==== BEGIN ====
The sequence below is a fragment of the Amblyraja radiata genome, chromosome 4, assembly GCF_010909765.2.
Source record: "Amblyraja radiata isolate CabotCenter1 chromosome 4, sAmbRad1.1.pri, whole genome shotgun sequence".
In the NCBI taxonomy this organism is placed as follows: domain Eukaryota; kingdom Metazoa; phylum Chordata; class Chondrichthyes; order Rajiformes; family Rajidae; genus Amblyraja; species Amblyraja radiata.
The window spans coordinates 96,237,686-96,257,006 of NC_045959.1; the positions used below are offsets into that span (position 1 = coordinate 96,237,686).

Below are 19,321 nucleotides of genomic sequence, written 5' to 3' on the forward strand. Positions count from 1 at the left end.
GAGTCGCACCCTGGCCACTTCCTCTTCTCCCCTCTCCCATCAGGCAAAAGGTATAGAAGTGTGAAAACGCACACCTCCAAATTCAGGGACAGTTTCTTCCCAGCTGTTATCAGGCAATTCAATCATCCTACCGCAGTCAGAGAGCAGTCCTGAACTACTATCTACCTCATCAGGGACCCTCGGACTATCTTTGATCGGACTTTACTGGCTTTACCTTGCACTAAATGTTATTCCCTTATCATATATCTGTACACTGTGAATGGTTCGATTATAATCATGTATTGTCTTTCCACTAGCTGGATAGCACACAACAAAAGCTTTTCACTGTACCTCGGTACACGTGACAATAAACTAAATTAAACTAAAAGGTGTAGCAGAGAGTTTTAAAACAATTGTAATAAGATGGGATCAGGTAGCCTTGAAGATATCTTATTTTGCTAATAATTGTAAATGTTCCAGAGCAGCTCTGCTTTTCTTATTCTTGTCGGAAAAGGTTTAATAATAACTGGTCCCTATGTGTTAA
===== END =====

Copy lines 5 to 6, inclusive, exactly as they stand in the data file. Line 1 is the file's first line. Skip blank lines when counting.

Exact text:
Below are 19,321 nucleotides of genomic sequence, written 5' to 3' on the forward strand. Positions count from 1 at the left end.
GAGTCGCACCCTGGCCACTTCCTCTTCTCCCCTCTCCCATCAGGCAAAAGGTATAGAAGTGTGAAAACGCACACCTCCAAATTCAGGGACAGTTTCTTCCCAGCTGTTATCAGGCAATTCAATCATCCTACCGCAGTCAGAGAGCAGTCCTGAACTACTATCTACCTCATCAGGGACCCTCGGACTATCTTTGATCGGACTTTACTGGCTTTACCTTGCACTAAATGTTATTCCCTTATCATATATCTGTACACTGTGAATGGTTCGATTATAATCATGTATTGTCTTTCCACTAGCTGGATAGCACACAACAAAAGCTTTTCACTGTACCTCGGTACACGTGACAATAAACTAAATTAAACTAAAAGGTGTAGCAGAGAGTTTTAAAACAATTGTAATAAGATGGGATCAGGTAGCCTTGAAGATATCTTATTTTGCTAATAATTGTAAATGTTCCAGAGCAGCTCTGCTTTTCTTATTCTTGTCGGAAAAGGTTTAATAATAACTGGTCCCTATGTGTTAA